The Graying of the "Greening of America"
Charles Reich's famous book turns 35, but seems as juvenile as ever.
Dec 19, 2005, Vol. 11, No. 14 • By DAVID SKINNER
THIRTY-FIVE YEARS AGO, Charles Reich's book The Greening of America arrived like a tidal wave in the already roiled waters of American public debate. Published as a 25,000-word essay in the September 26, 1970, New Yorker, it elicited from the magazine's 463,000 readers more mail than any single article before it ever had. The issue quickly sold out, while copies of the much longer book were scarce, though it eventually went through over 20 printings. The New York Times alone published about a dozen articles on the subject, two of them by Reich himself, a few more commenting on the cultural changes heralded by The Greening of America, and several others taking issue with the book.
Widely panned by reviewers, it nonetheless found some well-known boosters. Critic Dwight Macdonald compared it to prominent bestsellers like David Riesman's The Lonely Crowd and Paul Goodman's Growing Up Absurd. Nicholas von Hoffman of the Washington Post put in a good word for Reich's take on modern society. Where the book really struck a chord was with readers. The paperback edition gave over three pages to blurbs from people like Mrs. Frederick Anderson of Pipersville, Pennsylvania: "Thank you for such a remarkably perceptive and brilliant explanation of the United States my husband and I are trying to understand and feel so frustrated about most of the time." Even Reich's critics conceded it an "extraordinary literary and political event."
Reich, a previously little-known faculty member at Yale Law School, became famous--too much so for his taste. "Being a celebrity," he later wrote, "meant having my days and nights filled with unceasing demands, questions, attacks, interruptions." He soon retreated from New Haven to San Francisco, where he has lived ever since. Within a few years, the "new consciousness" that his book exalts had, even Reich conceded, "gone into hiding." Reich published a couple more books, a memoir in 1976 that was mostly ignored and marked the end of his status as a commentator of note, and the other, almost twenty years later, a monotone screed against the modern state that caused no stir at all. Greening remains a classic example of the big-think book that captures the popular imagination, though its message--that a new era in human history was upon us--like its author, soon faded into obscurity, to be remembered rarely and then mostly to be ridiculed.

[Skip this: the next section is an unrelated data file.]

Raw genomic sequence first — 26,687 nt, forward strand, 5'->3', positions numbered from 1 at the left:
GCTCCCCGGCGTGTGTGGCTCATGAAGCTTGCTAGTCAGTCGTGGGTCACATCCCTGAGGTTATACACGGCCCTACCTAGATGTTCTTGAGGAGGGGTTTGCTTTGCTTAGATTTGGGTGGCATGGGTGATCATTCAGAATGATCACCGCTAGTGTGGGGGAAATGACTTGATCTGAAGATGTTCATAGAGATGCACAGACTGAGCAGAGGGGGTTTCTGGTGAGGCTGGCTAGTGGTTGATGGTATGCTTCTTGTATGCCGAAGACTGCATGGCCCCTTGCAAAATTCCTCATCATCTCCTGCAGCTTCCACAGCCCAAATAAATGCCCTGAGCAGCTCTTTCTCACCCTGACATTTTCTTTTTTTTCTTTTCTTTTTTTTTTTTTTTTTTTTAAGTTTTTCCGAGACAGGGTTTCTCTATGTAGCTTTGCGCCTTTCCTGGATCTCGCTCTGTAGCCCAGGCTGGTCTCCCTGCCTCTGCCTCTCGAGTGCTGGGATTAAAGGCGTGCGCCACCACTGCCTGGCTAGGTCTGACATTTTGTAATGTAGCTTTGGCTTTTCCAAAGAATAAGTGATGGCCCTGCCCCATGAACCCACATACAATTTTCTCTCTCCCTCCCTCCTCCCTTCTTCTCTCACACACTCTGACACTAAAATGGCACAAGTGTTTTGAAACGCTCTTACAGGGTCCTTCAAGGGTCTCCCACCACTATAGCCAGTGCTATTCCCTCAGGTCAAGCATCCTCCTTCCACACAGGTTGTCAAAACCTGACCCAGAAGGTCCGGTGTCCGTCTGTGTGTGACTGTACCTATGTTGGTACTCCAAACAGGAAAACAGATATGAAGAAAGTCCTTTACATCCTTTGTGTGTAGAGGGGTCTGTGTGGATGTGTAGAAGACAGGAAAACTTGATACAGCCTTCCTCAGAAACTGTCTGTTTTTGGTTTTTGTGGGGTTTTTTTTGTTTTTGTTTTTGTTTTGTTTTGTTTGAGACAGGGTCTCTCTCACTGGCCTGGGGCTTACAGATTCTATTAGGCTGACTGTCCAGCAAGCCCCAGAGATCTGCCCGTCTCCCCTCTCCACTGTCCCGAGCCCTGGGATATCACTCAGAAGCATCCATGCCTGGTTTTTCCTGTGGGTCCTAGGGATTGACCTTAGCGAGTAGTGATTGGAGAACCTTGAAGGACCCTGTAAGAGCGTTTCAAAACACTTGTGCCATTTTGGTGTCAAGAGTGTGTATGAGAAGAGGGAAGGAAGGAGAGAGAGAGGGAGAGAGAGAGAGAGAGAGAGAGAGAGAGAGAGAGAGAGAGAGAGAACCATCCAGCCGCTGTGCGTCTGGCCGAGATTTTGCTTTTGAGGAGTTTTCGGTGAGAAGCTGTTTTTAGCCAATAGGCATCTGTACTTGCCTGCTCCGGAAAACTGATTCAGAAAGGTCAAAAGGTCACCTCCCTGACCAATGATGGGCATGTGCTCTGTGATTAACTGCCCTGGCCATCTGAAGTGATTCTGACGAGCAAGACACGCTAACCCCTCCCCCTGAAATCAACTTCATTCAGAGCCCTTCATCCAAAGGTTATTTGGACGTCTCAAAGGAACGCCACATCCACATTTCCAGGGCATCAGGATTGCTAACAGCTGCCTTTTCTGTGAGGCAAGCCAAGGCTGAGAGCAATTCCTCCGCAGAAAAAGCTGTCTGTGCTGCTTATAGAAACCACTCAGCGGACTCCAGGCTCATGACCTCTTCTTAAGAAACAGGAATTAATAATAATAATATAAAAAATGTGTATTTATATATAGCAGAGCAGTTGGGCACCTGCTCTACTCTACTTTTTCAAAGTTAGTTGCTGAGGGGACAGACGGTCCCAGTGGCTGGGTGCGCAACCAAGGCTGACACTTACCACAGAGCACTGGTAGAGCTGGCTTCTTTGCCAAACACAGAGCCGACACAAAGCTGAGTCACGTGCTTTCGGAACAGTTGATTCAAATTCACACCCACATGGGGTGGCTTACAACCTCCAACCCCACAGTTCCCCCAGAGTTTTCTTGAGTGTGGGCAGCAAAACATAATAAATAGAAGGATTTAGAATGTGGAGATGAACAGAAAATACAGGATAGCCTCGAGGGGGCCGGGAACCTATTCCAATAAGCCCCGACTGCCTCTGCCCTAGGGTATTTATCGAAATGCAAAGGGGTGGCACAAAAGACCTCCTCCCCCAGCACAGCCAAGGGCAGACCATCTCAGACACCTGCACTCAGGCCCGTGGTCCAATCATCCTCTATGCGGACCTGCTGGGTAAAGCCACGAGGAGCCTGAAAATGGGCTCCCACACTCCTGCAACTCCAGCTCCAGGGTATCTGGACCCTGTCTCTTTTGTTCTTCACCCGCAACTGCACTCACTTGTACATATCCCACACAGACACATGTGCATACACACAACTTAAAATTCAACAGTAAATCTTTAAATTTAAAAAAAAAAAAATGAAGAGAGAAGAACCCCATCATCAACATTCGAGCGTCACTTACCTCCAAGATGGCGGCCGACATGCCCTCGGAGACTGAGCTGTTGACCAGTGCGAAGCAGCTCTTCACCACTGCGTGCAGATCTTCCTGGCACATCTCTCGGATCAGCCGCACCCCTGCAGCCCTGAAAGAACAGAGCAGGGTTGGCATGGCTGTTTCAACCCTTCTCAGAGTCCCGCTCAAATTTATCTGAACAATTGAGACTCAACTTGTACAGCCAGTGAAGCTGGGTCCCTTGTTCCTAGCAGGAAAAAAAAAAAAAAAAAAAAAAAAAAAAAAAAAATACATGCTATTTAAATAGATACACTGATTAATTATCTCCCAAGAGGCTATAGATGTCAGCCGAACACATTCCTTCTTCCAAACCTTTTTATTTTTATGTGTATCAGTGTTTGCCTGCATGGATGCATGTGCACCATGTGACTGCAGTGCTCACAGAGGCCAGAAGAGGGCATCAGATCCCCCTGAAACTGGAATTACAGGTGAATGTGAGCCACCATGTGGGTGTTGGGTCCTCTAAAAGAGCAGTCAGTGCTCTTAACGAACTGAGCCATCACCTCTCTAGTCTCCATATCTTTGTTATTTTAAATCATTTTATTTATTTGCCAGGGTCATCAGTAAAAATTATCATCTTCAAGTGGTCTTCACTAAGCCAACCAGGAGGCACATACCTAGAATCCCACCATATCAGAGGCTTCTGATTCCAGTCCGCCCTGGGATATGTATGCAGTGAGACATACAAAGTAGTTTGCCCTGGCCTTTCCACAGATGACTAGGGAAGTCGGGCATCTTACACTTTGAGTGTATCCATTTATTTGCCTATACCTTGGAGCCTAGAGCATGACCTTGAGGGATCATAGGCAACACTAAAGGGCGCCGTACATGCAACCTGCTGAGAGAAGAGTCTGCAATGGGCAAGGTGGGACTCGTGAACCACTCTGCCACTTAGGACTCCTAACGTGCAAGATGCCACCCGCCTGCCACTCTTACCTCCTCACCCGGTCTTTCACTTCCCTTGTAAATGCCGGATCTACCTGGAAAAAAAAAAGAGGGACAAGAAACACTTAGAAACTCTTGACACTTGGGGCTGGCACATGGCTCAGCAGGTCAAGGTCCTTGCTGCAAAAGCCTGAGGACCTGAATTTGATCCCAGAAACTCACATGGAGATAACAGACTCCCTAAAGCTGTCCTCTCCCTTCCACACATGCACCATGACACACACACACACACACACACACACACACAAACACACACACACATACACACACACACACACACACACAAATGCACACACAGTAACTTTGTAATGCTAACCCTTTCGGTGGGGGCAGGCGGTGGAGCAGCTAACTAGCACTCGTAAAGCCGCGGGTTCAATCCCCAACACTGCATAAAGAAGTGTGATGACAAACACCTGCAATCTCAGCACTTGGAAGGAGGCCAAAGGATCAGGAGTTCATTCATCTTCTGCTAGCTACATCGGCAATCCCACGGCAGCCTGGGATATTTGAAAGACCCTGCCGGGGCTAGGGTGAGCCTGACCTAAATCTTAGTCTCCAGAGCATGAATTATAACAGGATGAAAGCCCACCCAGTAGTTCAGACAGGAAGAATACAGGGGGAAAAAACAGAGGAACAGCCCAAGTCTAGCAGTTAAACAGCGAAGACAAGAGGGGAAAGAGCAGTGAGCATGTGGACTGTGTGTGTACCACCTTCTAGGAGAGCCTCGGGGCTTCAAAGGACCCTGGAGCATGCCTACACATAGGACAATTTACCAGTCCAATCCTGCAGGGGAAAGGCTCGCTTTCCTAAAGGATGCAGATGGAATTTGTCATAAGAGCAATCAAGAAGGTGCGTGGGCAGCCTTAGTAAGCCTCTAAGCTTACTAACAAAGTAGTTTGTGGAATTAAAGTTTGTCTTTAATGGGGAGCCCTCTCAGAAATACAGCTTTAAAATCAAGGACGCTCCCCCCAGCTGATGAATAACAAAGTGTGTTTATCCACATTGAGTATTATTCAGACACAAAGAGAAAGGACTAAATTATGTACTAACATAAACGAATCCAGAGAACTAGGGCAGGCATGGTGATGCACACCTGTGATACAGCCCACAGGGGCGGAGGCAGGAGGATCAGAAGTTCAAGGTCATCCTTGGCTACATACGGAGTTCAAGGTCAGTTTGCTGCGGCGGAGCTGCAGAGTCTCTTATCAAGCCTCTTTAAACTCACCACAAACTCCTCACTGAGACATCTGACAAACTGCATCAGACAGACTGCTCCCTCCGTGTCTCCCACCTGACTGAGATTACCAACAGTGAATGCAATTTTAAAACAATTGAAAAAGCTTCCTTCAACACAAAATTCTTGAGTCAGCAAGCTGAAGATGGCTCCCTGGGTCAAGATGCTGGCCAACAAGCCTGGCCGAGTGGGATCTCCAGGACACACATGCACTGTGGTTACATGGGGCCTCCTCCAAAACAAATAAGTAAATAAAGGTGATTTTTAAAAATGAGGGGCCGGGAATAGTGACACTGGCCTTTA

But among the overheated, overreaching, radical books of the late '60s and early '70s, The Greening of America stands out, not only for its sweeping ambition and meteoric popularity, but also for its winning, energetic style. Greening distilled much of the radical literature that preceded it, from Karl Marx to the beatniks and the alienated New York intellectuals, with a naive joy and earnestness all its own.
And it had this interesting angle: Reich was no overgrown hippie, but a former Supreme Court clerk, an Ivy League professor, a presumptively serious person. He was also an adult, 42 when the book was published, which reinforced his credibility with adult readers to whom he ventured to explain the behavior of the young--in many cases, the readers' own children. With the young themselves, Reich had less credibility, for he chronicled the new generation and its psycho-social-sexual-political revelations not as an insider, but as a self-appointed spokesman and enthusiast. He was a fan of the long-haired, dungareed kids he met on campus, and he believed they were onto something big.
THE GREENING OF AMERICA argued that the United States was in the midst of an all-consuming spiritual and political crisis, for which the only cure was a new kind of revolution, "a revolution by consciousness." War and poverty, uncontrolled technology and the destruction of the environment, the Corporate State and bureaucracy, the artificiality of work and culture, the absence of community--all had conspired to produce the most "devastating" impoverishment of all, the "loss of self, or death in life." Yet there was hope, for the crisis was calling forth its own antidote: a movement to reclaim "a higher reason, a more human community, and a new and liberated individual." That movement--which Reich predicted would eventually grow to include all Americans--was none other than the youth culture of the 1960s.